By Rich Kane
By Joel Beers
By LP Hastings
By Dave Barton
By Patrice Wirth Marsters
By Erin DeWitt
By Taylor Hamby
By LP Hastings
It was only fitting that the Japanese mafia be represented in Zenai Kaigi: the yakuza were very important to Sasakawa's postwar fortunes. By working with them and the LDP, Sasakawa gained one of Japan's three national gambling monopolies, a concession that eventually made him more money than his looting of China.
Sasakawa eventually came to crave respectability and tried to buy it. He made a great show of contributing large sums to charity while quietly financing neo-fascist groups in Japan and around the world. In one attempt to help establish a reputation as a fervent lover of peace, he even contributed a large sum to the building of Jimmy Carter's presidential library.
But Carter was no Nixon; that move still looks like mere public relations. The gift of the fountain at the Nixon Library & Birthplace was almost certainly heartfelt; Nixon was much beloved in Sasakawa's circles. In 1973, the Reverend Sun Myung Moon, Sasakawa's partner in politics since the 1960s, staged a three-day fast and prayer vigil on the steps of the Capitol in Washington, D.C., imploring God not to stay the hand of Congress then seeking to impeach Nixon. (Nixon, of course, was not impeached; he resigned instead in disgrace. The Lord does move in mysterious ways, it seems.)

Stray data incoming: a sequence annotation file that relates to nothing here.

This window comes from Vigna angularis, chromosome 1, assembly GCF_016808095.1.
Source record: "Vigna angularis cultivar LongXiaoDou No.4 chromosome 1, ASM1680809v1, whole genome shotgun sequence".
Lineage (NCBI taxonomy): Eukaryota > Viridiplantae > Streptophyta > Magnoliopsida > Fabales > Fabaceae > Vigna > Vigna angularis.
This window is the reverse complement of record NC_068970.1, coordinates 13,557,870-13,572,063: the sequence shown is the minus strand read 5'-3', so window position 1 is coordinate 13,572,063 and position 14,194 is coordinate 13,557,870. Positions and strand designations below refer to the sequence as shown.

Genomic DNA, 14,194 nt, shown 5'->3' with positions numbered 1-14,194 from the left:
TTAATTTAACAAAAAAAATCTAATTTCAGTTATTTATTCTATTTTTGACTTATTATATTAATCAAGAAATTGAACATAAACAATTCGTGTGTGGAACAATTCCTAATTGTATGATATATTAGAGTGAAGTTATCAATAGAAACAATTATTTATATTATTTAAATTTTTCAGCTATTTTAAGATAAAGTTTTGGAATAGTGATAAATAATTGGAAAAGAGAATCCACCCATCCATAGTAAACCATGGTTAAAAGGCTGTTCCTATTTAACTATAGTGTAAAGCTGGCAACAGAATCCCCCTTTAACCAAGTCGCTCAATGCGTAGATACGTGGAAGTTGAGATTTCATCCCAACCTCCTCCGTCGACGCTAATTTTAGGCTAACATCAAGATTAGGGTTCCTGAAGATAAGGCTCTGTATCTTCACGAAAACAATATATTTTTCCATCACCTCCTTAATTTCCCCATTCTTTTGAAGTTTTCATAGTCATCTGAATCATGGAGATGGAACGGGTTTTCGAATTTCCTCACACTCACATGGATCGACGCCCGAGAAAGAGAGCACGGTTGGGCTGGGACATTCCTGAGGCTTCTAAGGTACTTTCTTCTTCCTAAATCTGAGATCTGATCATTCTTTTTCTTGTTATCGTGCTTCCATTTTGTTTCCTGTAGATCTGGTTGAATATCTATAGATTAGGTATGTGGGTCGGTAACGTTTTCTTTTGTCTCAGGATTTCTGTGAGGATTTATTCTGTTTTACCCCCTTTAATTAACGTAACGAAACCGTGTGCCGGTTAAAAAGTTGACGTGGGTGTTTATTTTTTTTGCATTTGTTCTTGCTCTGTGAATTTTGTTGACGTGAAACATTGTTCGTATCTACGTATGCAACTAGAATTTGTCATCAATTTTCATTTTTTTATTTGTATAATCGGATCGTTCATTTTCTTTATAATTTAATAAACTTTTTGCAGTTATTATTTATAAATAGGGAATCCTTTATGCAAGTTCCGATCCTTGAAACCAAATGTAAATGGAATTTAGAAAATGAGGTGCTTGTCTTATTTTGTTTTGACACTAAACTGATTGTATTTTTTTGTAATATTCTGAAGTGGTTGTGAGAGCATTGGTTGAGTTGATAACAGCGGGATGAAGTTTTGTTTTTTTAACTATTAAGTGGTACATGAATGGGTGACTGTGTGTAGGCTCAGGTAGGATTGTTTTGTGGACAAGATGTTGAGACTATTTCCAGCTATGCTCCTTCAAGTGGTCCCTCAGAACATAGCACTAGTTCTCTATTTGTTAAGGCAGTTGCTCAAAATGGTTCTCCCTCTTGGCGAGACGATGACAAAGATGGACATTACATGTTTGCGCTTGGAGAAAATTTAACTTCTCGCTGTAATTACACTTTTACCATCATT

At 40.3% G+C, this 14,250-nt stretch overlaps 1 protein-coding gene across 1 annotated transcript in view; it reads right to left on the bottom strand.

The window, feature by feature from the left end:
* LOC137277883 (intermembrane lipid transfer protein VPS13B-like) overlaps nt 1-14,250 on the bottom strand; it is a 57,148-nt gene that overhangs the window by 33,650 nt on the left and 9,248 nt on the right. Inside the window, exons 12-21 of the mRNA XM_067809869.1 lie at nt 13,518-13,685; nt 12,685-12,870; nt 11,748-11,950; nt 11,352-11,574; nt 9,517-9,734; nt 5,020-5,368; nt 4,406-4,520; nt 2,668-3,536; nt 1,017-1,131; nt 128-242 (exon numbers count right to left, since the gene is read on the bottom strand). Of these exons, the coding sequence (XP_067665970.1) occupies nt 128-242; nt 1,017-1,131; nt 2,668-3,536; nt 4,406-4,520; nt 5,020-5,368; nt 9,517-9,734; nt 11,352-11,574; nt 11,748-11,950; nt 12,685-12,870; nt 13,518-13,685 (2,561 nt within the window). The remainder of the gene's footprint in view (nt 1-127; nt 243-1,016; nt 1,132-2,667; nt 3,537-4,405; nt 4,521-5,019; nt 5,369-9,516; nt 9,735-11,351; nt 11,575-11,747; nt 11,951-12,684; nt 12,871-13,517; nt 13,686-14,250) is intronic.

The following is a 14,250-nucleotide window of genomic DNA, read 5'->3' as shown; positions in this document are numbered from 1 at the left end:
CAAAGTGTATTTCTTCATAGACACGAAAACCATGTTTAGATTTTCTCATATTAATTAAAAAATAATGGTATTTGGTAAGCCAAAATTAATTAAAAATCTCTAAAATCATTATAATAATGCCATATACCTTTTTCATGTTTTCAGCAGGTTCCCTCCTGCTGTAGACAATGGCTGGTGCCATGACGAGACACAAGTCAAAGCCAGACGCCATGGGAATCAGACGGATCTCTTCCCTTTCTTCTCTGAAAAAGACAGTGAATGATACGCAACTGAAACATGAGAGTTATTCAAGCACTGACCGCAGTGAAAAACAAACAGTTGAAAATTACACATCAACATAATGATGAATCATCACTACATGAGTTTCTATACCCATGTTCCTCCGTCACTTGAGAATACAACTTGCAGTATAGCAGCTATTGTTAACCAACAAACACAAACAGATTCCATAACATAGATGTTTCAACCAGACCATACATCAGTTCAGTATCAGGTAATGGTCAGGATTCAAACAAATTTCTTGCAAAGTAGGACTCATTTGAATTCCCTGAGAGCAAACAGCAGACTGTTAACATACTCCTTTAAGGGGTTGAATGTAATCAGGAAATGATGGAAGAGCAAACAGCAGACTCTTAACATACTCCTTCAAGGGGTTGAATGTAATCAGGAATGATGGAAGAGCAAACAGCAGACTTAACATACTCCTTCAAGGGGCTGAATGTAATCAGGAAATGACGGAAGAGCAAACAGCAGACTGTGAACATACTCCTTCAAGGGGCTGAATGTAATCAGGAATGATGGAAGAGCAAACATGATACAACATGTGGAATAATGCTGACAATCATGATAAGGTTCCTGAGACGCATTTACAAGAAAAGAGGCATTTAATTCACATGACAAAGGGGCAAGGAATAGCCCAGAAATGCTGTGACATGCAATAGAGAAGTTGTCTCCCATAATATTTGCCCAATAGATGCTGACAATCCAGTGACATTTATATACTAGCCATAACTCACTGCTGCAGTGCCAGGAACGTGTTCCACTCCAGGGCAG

The world is a more complicated place than the one that appears in Steven Spielberg's movies, in Band of Brothers, or in books written by newscasters. What Nixon wrote in his book Six Crises about Eisenhower also applies to the generation Ike led into battle: "Eisenhower was a far more complex and devious man than most people realized." True. Nixon added that he meant that "in the best sense of those words." And so do I.
Band of Brothers airs on HBO. Every Sun., 9 p.m. Through Nov. 4.